The Tour de France has finished for 2014 and our attention turns a little closer to home in anticipation of the Prudential Ride100. Whilst I appreciate this event is not to the same scale as the TdF, riding 100 miles will present a similar challenge to the less experienced or novice cyclist. The route for the Ride100 starts in London and heads out to Surrey along part of the route made famous by both the road race and time-trial events during the London 2012 Olympic Games. Once in Surrey, the route becomes more undulating between 75km-125km and features the main hills of the total 4,325 feet of climbing (1,318 metres).
Surrey offers some of the most interesting hills in the South East and although lacking long alpine climbs, the Ride100 does take in the first hill of Newlands Corner, then rolls along to Abinger Hammer and Holmbury St Mary before tackling the biggest ascent on the route at Leith Hill. After a fun descent towards Dorking, it’s onto the next challenge: the world-famous zig-zags of Box Hill.
I run a cycling coaching company (www.revolutioncycling.co.uk) and live in Guildford. I coach several cyclists training for the Ride100 and in the last five days I have ridden Newlands Corner, Leith Hill and Box Hill several times to help riders prepare for the event and overcome their worries about these increasingly famous hills. There seems to be a bit of myth and mystery surrounding the Surrey Hills, so let’s look at each one individually and give you some local knowledge and tips.
Newlands Corner is the first big challenge, and is a draggy mile or so with a gradual average gradient of 5% and one short section of approximately 11%. Once you pass the left hand bend you are past the most difficult section so add a couple of gears, increase you cadence and spin up to the popular beauty spot at a height of 567 feet (173 m). Once you get to the top you will be rewarded with stunning views of the North Downs, and a fun, fast and wide descent.
Strava Segment: http://www.strava.com/segments/646938
In the RideLondon route, Leith Hill occurs at around mile 55 (after the Newlands Corner climb, but before Box Hill). Leith Hill is iconic for being the highest point in south east England, and for the stone tower built in the 18th Century. Unfortunately, you won’t get to see the tower but you will experience the country roads that take you to the famous heights.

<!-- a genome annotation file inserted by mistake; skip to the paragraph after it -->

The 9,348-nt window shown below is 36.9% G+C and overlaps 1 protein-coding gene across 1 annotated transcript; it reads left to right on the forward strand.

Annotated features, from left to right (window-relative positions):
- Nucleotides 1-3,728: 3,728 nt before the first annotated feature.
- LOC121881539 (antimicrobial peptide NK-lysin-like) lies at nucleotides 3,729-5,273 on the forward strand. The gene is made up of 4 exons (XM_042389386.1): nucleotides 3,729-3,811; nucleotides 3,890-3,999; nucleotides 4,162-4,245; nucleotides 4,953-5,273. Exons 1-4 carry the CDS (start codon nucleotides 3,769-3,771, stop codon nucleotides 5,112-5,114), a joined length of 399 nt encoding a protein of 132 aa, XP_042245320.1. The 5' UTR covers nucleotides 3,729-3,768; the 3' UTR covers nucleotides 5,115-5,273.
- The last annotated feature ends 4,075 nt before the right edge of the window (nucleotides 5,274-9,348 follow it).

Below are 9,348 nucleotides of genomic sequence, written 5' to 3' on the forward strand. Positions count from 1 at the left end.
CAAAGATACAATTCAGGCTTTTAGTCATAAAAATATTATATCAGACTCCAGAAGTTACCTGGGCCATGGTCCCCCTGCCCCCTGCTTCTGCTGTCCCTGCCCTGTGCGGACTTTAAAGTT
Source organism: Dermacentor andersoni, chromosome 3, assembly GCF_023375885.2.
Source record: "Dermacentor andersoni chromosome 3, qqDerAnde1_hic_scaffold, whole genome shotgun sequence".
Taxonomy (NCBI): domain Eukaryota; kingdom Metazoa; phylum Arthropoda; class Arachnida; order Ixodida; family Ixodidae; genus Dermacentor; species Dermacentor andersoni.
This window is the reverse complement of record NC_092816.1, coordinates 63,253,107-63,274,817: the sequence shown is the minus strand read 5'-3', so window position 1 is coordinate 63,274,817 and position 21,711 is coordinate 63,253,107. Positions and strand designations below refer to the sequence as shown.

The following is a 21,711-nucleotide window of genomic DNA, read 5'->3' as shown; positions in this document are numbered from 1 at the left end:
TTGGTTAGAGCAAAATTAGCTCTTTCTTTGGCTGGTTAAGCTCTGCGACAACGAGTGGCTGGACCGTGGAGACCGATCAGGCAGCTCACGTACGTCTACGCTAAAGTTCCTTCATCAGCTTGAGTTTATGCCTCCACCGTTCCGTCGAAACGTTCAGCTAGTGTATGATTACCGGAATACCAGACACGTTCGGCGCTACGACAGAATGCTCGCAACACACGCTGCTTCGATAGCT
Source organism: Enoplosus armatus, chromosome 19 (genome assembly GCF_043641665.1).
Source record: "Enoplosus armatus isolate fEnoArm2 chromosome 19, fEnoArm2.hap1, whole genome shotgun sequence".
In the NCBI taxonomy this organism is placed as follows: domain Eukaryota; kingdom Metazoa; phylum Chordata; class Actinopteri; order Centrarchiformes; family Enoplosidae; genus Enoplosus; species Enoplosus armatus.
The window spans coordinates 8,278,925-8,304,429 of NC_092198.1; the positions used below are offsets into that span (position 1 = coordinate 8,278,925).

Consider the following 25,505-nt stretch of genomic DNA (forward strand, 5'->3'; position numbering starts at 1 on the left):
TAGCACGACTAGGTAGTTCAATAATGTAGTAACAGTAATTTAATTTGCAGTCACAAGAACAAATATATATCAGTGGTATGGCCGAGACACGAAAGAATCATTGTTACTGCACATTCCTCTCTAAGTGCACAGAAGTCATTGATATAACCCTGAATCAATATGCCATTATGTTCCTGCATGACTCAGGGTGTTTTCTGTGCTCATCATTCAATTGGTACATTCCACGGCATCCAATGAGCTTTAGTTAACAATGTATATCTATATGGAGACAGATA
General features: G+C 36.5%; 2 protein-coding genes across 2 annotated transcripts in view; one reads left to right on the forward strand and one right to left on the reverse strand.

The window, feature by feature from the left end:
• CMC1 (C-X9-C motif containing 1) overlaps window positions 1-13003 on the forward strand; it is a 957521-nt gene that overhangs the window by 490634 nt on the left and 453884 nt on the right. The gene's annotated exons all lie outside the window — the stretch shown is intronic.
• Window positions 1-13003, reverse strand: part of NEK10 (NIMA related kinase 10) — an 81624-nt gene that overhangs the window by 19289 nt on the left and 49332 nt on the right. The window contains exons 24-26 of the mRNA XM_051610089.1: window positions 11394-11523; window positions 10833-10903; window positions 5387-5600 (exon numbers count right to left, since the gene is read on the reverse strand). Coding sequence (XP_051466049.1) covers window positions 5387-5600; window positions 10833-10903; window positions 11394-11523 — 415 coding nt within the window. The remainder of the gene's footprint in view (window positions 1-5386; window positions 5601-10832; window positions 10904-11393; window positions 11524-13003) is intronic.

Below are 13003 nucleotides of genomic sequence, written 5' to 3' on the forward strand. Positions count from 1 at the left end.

The route takes you into the pretty village of Abinger Hammer past ‘The Volunteer’ pub on your left and starts a very gradual ascent of approx. 70 metres into Holmbury St Mary. However this is just a gentle warm-up before you ride a nice, long and gradual descent to the foot of the climb. You will turn left onto Leith Hill and start ascending for approximately 2km. The overall gradient of Leith Hill (depending which road you take) is approximately 6% and very manageable – there are steep sections of 11% at the start of the climb, but very quickly it will level off to give you some respite before kicking back up again. There are a few corners, but there are no nasty surprises and each little kick will be rewarded with a flatter section.
The key to riding Leith Hill is to pace yourself, use your gears appropriately (I would recommend a compact gear set-up) and to keep steady and calm. There are narrow parts of the hill so if you are a slower rider then keep to the left allowing faster riders to pass you safely, and if you are in the fortunate position to be the ‘overtaker’ then give yourself plenty of space for the manoeuvre and look over your right shoulder to check that you won’t wipe out another rider!!
Once you crest the summit ride away from the top of the hill. I know you may be desperate for a breather and a quick drink, but if everyone stops for a drink at the top of the hill then very quickly there would a bottle neck for the 15,000 riders coming up behind!!
The descent to Wotton is pretty straightforward, but be aware that the road surface is a bit dodgy in places, there is a narrow section half way down and the dappled light from the overhanging trees does make it a bit difficult to make out and bumps and holes in the road.
Undoubtedly it’ll be the zig-zag climb of Box Hill (made famous by the Olympic road race) that is the most familiar section of the route. The road starts to ascend from the foot of Box Hill near the hotel before turning left onto the land owned by the National Trust and the ‘zig-zags’. The road was resurfaced just before the Olympics making a lovely smooth road, and is covered in professional and amateur road graffiti which gives you something to read as you climb.
The road meanders around a couple of full hairpins, which you should take nice and wide if you want a less steep gradient, once you are through the zig-zags then keep going until you reach the view point where you should safely pull over and take in the amazing views. You will climb over 200 metres, with an average gradient is 4%. The biggest challenge on Box Hill will be other riders and navigating past other riders who may stop on the way up, sometimes abruptly!! Keep your eyes on the road ahead and read the ‘cycling traffic’ like you would a motorway and try to anticipate any difficulties ahead of getting stuck behind them. Once you ride away from the smooth tarmac, you are welcomed back into the civvie street of Box Hill Village with an easy descent (beware of sunken manhole covers) before heading back towards London.
So, after the iconic Box Hill all that is left is a gentle roll back into London and pushing your tired legs all the way past Buckingham Palace for the final sprint down the mall. Remember, the cameras are ready to take a photo as you crest over the finish line, so zip up, look up and SMILE!!
Kerry Bircher, La Fuga Guide, and Personal Trainer and British Cycling coach for Revolution Cycling